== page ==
‘See a pin and pick it up
All the day you’ll have good luck
See a pin and let it lie
Bad luck you’ll have all the day’
(A traditional proverb extolling the virtues of thrift in everyday life)
Pins and needles have been in use for as long as people have needed to make, or secure, their clothing. The earliest sewing needles were made of bone or wood, later metal. Some fine examples of these can been seen today in the archaeology gallery at the Ulster Museum.
Image: Bronze stick pins, Ireland, 10th to 12th century.
Metal sewing needles, in more common use by the 1600s, required skill and time to make. Those imported from Europe were fine quality but expensive, cheaper but coarser options were available from local forge workers and black smiths. The phrase ‘pin money’ comes from the practice in years past, of a husband giving his wife a small allowance for the specific purpose of purchasing needles and pins.
By the mid-nineteenth century the adoption of The Factory System and the development of mechanised processes for needle and pin manufacture led to a massive expansion in the industry. At the end of the nineteenth century the factories of Redditch, in Worcestershire, were producing 90% of the world’s sewing needles – 3,500 million per year. Today, the last manufacturers of sewing needles in Britain, Needle Industries, at Studley, produce approximately 400 million needles per year.
As needlework pins were mass produced in huge quantities the price became more affordable and soon pincushions, with collection of pins and needles, became the staple content of sewing boxes in many homes.
Image: A rosewood needlework box, with compartments for small needlework tools and patterns (HOYFM.1.1988).
This needlework box, from the mid-late nineteenth century, containing two pinwheel pincushions, has the name Eliza Smyth on the lid, in marquetry. Young women were sometimes presented with a gift of either needlework box, or a set of hair brushes, upon reaching their sixteenth birthday.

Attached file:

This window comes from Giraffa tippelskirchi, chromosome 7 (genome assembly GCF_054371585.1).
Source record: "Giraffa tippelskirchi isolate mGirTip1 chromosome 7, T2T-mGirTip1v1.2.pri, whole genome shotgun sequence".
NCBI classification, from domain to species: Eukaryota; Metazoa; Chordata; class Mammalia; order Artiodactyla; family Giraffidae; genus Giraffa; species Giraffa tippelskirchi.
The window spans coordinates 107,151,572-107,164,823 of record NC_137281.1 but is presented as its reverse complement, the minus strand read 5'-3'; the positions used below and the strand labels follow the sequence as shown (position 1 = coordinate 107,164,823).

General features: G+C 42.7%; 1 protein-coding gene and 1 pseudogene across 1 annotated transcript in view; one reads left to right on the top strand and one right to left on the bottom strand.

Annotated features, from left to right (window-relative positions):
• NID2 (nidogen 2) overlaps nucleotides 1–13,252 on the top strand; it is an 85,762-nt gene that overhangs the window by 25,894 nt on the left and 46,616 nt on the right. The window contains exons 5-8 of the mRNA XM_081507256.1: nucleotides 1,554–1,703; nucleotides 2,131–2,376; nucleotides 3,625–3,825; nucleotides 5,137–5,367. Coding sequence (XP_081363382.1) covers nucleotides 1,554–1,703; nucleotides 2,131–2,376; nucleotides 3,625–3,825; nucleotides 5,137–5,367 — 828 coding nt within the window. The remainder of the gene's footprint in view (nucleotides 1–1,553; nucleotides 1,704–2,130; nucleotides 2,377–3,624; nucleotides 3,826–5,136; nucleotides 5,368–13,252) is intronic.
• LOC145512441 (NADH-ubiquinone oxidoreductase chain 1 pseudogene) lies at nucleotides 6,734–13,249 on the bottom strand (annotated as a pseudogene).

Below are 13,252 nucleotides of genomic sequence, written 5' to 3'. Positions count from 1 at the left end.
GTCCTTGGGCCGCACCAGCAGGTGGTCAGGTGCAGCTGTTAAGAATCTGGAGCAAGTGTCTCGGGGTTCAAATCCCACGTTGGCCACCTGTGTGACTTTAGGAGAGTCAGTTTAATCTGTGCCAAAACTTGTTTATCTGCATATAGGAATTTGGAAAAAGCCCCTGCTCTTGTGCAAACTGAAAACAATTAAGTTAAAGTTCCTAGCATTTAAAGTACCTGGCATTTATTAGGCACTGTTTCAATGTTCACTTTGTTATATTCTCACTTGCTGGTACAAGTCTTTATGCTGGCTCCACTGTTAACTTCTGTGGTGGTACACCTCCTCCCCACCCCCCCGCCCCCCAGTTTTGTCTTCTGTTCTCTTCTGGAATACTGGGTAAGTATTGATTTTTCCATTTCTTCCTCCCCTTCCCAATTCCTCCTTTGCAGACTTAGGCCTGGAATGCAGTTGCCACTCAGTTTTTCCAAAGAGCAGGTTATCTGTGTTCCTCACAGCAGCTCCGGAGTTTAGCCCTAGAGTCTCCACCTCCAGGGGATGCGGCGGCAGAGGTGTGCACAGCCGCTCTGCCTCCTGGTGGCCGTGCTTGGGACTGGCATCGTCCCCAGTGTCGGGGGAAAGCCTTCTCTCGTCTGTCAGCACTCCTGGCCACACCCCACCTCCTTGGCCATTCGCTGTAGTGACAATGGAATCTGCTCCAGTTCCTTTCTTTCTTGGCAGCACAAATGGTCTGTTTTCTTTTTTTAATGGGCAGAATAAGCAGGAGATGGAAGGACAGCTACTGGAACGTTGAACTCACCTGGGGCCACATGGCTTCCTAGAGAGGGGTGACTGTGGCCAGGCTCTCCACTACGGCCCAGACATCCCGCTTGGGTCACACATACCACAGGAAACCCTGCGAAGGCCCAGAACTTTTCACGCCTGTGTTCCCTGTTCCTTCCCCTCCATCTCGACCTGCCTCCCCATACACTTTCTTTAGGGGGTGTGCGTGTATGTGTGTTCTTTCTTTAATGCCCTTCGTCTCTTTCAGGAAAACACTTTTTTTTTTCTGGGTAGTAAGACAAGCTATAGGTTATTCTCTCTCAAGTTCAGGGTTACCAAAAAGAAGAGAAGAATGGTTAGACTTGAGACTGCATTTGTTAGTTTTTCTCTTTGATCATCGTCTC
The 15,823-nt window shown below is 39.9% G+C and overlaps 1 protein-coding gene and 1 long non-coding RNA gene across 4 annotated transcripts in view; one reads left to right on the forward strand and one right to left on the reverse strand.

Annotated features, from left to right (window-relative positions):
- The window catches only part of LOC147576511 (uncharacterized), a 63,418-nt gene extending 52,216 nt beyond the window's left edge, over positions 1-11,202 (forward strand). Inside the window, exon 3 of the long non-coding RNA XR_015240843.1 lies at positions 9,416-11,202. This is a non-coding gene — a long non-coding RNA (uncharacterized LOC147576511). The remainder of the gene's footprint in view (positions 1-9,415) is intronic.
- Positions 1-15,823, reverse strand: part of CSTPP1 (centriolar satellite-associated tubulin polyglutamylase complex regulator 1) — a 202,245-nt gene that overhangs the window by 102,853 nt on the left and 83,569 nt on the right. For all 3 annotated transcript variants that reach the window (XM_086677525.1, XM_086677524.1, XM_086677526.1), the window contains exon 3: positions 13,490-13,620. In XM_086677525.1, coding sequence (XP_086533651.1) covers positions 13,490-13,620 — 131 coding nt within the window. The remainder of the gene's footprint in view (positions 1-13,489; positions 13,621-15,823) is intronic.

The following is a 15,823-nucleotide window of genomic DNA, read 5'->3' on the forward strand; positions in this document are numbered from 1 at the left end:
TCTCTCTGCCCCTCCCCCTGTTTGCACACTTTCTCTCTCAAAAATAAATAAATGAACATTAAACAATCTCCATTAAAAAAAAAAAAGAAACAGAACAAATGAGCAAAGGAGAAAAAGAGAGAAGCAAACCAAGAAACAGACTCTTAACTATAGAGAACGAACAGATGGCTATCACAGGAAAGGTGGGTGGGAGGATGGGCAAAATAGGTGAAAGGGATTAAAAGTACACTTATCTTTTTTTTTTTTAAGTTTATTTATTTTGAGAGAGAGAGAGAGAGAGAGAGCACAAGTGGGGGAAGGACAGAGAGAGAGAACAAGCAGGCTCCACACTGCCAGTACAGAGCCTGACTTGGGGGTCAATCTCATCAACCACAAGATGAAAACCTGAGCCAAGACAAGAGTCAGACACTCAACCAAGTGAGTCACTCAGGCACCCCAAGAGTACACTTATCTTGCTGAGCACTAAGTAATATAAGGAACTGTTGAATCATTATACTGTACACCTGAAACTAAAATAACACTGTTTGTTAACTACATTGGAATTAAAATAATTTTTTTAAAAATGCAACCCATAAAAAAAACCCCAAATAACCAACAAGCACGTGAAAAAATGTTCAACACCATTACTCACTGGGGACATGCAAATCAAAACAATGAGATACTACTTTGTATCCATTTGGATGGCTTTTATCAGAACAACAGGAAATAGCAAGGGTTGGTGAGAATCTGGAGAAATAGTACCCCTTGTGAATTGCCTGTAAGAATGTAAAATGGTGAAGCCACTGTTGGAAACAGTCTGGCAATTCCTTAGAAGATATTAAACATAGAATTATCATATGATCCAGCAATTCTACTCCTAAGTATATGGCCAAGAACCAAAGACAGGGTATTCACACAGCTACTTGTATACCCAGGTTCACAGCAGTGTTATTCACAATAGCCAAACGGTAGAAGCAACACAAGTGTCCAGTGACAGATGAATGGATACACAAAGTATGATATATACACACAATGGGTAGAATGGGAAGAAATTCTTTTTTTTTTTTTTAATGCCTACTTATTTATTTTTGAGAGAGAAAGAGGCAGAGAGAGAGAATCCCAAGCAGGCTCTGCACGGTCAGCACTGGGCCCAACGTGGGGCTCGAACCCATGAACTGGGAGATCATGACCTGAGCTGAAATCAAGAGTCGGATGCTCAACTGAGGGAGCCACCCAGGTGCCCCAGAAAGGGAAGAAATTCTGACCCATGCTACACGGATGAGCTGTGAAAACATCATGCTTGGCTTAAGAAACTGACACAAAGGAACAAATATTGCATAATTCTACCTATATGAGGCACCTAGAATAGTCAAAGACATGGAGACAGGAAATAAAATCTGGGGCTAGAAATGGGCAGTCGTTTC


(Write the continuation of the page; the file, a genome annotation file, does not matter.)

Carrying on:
Pincushions, whether commercially produced or homemade, offered an efficient, portable, and often highly decorative way of securing pins and needles for daily use in the home or drapery shop workroom. The simplest styles were made of scraps of cloth, stitched together as squares or rounds, the most elaborate featured beadwork, hand embroidery, fine lace or crochet. ‘Pin stuck’ pincushions – more decorative than functional – were often made by men, soldiers or sailors in particular, as tokens of affection, during the period 1880 -1900.
Image: A ‘pin stuck’ pincushion with fringed silk edging, 1880 -1890 (HOYFM.617.1986).
The expansion of railway networks, and the related boom in the souvenir industries catering for day-trippers, led to the production of a number of pincushions, thimbles and other small needlework tools featuring references to, and images of, sights visited.
Image: A pinwheel pincushion depicting the Winter Gardens at Crystal Palace, London around 1860 (HOYFM.532.1971).
Needlework manuals and journals of the late nineteenth century include numerous examples of patterns for pincushions in every conceivable design. The pincushions, when complete, would be packed tight with a stuffing mix of sawdust, bran and horsehair. The natural oil in the bran would serve to preserve the metal needles and prevent them from rusting. Sometimes a pincushion would be filled with coarse sand, to keeps pins and needles sharp.
Image: Black velvet pincushion, embroidered with glass beads (HOYFM.1287.1992).
The most decorative of pincushions, particularly those of the late nineteenth century, are very collectable nowadays and there are specialist groups dedicated to these and other needlework tools. The textiles collection at the museum includes around 80 examples of pincushions, dating from the mid-1800s to present day.
Image: An egg-shaped pincushion trimmed with ribbons, from around 1900 (HOYFM.142.1994).
So… the next time you see a pin on the floor – pick it up and put in your pincushion!